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Ethiopia Produces Electricity from GERD’s Second Turbine

Ethiopia Produces Electricity from GERD’s Second Turbine

Friday, 12 August, 2022 - 10:15
Prime Minister Abiy Ahmed called on Egypt and Sudan to resume negotiations, stressing that his country is “building the dam to generate electricity and achieve economic development. (ENA)

Ethiopian Prime Minister Abiy Ahmed kickstarted electricity production from the second turbine at the controversial mega-dam on the Blue Nile on Thursday, despite continuing objections by Egypt and Sudan over the project.

He also confirmed that a third filling of the multi-billion dollar Grand Ethiopian Renaissance Dam (GERD) was under way, a development that led Egypt last month to protest to the United Nations Security Council.

Ahmed thanked “all relevant actors” for what he described as the “successful implementation” of the project in accordance with the plan.

He also congratulated "all Ethiopians for their continuous contributions to the project,” noting that the successes achieved so far prove that Ethiopia will surely attain its aspired prosperity.

The dispute between Egypt and Ethiopia began after Ethiopia began building its dam, with Cairo worried that it could threaten its share of the Nile’s water. Meanwhile, Ethiopia claims that the GERD is necessary for the country’s development.

Over the past 11 years of negotiation, Cairo has insisted on resolving the dispute peacefully, initiating negotiations that led to Egypt, Sudan, and Ethiopia signing the Declaration of Principles Agreement in Khartoum in 2015.

Cairo and Khartoum demand a legally binding agreement to the rules of filling and operating the dam. They reject any unilateral measure by Addis Ababa, fearing potential threats to their water security.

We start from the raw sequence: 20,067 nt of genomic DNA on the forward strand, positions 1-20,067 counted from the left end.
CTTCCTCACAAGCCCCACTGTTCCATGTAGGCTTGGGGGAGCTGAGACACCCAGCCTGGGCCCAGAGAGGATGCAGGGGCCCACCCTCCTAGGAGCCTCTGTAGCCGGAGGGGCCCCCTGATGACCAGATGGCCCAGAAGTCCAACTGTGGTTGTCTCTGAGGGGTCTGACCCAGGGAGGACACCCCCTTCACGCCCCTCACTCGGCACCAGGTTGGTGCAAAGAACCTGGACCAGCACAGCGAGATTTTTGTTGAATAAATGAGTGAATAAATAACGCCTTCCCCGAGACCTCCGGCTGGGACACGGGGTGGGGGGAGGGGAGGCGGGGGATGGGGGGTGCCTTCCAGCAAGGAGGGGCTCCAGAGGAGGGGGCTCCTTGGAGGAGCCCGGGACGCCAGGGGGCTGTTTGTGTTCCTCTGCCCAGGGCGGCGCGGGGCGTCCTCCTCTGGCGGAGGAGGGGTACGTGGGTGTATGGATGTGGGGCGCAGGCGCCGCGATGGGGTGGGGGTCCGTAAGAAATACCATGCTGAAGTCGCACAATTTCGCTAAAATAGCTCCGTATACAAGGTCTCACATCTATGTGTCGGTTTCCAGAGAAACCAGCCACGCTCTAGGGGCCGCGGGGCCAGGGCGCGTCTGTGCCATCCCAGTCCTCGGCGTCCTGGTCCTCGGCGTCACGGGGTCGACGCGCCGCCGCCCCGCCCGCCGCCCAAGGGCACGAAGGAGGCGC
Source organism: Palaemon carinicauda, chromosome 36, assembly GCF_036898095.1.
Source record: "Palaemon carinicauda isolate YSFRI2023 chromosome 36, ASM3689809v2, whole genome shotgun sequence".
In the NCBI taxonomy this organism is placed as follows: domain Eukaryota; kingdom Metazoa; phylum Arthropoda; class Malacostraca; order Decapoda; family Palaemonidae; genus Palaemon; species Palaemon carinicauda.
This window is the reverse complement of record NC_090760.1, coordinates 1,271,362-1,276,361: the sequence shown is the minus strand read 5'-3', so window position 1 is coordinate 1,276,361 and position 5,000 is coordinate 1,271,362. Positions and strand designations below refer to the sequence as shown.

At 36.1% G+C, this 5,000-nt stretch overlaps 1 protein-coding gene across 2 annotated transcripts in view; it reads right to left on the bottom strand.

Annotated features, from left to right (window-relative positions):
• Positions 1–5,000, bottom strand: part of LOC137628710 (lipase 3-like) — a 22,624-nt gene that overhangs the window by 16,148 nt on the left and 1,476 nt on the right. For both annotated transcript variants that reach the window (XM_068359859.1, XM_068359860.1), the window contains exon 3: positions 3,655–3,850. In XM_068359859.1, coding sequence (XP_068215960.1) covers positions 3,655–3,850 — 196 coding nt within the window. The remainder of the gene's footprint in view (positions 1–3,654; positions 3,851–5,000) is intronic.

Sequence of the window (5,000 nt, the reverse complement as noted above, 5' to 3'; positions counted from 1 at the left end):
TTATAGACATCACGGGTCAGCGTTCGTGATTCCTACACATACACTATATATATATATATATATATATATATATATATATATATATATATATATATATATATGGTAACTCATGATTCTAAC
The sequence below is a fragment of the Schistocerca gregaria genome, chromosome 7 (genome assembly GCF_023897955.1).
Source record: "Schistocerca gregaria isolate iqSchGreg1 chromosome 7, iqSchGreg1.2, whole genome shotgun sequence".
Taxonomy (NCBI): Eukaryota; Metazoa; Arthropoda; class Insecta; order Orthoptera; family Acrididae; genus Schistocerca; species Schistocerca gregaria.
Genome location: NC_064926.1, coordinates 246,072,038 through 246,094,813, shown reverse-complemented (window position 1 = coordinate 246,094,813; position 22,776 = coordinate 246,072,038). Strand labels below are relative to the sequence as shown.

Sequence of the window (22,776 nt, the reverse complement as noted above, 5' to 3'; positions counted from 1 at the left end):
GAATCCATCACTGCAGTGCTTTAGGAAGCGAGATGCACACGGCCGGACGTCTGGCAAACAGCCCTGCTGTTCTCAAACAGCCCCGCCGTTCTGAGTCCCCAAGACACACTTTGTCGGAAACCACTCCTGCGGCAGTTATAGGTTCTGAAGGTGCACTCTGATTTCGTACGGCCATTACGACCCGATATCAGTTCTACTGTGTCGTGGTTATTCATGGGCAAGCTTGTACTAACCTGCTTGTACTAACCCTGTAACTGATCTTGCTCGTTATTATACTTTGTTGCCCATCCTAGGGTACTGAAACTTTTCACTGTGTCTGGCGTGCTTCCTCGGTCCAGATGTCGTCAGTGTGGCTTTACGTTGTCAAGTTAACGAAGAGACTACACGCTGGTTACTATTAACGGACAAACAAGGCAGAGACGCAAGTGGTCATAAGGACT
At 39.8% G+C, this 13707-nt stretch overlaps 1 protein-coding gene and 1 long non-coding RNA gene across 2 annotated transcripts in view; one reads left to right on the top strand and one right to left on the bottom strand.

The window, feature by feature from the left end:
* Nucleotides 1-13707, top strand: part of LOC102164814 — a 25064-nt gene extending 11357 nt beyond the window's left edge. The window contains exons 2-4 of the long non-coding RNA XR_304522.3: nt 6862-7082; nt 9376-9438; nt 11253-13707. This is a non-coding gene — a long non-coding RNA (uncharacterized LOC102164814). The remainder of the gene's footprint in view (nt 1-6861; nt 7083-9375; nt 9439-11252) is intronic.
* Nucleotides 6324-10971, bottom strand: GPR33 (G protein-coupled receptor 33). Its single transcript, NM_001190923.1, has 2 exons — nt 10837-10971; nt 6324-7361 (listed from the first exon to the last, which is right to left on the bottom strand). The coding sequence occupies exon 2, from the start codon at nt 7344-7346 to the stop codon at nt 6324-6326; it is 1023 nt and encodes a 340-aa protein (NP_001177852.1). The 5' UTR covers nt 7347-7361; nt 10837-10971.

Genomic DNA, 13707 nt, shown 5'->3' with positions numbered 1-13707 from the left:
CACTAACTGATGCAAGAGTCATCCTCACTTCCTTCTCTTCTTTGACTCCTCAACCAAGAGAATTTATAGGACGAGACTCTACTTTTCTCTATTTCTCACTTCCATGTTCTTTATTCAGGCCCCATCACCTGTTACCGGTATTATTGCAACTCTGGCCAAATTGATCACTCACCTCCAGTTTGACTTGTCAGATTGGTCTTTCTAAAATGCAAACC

According to the Ethiopian official news agency ENA, the turbine’s initial production will generate at least 375 megawatts of power.

The $4.2-billion dam is ultimately expected to produce more than 5,000 megawatts of electricity, more than doubling Ethiopia's current output.

On Feb 20, the PM announced the generation of 375 megawatts of hydroelectricity from the first turbine.

GERD Project Manager Kifle Horo said the total construction work reached about 83.9%, while the civil works reached 95%, and the electromechanical works reached 61%.

Ahmed called on Egypt and Sudan to resume negotiations that have been stalled since April 2021, stressing that his country is building the dam to generate electricity and achieve economic development.

He called on the two downstream countries to understand Ethiopia's wish to meet its needs of electric power, denying any intention to harm its neighboring countries.

Ahmed underlined the importance of negotiations to settle issues of common interest through dialogue as the construction process continues.

Dr. Mohamed Mahran, a specialist in public international law and member of the American Society of International Law, told Asharq Al-Awsat that Ethiopia’s step is a violation of the rules of international law and relevant international agreements, as well as the 2015 Declaration of Principles.

“Their agreements require Addis Ababa to notify Cairo and Khartoum of any procedures on the international watercourse,” Mahran explained.

They also necessitate cooperation and commitment to exchanging information, and ensure that Ethiopia won’t harm the countries concerned and agree with the two Nile basin countries on the dam filling and operating dates and other principles that govern the non-navigational uses of international waterways.

He questioned Ahmed's assurances that the downstream countries would not be affected by the project, asking about the reasons why Ethiopia does not want to formulate these commitments in a legal binding agreement.

He further considered Addis Ababa’s intransigence a main reason behind the faltered talks.

Mahran called on the international community to hold an emergency meeting to take an urgent decision to halt the work and operation of the dam, oblige Ethiopia to negotiate to reach a legally binding agreement on the rules of its filling and operation and assume its responsibilities in maintaining international peace and security in the region.

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